Neuroplasticity and PTSD
Today I would like to delve deeper into the brain and look at what we currently know about trauma recovery, PTSD and brain changes.
The amygdala and the dorsal anterior cingulated cortex are the areas of the brain where prior hyperarousal can predispose someone to PTSD after trauma. Both of these regions are involved in feeling and expressing fear, and both appear to be overactive in people with PTSD, even before they develop the condition.
The good news is that this can be changed because the brain changes and continues to change across our lives. Much research is being done about what methods, from yoga, breath practices, movement of all kinds, theatre, to various pharmaceuticals can be helpful in this process.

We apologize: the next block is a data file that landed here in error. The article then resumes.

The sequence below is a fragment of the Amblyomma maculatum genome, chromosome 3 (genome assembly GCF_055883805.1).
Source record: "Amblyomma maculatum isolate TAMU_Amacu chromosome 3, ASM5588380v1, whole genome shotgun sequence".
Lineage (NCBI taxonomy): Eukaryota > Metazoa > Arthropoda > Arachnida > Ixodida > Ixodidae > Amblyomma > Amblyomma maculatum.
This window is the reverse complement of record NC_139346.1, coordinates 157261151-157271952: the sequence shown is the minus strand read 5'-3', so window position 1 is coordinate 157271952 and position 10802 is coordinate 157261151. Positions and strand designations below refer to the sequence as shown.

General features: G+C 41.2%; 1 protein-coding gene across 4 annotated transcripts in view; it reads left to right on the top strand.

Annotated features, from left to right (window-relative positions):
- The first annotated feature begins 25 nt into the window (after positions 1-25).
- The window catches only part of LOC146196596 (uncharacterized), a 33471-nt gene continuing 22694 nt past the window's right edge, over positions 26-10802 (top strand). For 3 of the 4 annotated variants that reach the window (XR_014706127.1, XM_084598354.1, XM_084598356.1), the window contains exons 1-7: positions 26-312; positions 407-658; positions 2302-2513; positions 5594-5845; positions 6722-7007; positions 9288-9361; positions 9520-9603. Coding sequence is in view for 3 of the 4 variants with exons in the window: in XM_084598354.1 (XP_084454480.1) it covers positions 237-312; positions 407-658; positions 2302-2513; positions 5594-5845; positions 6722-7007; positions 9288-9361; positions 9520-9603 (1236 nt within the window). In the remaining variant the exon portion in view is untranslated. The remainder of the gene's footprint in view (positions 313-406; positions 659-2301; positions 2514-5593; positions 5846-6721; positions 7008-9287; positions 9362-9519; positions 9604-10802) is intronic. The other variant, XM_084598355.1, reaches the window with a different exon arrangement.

How early in life the hyper arousal begins, due to prior trauma appears to be a major factor in how in depth and how long the healing process requires. If infants and children miss the crucial bonding needs to develop a healthy nervous system due to neglect, abuse, and incest, then the healing process is longer, but not impossible.
In the words of Peter Levine from his recent book, In An Unspoken Voice, “Trauma is a fact of life. It does not, however, have to be a life sentence.” I love this. And, I have found this to be true in my two decades of experience in working with trauma survivors of all kinds.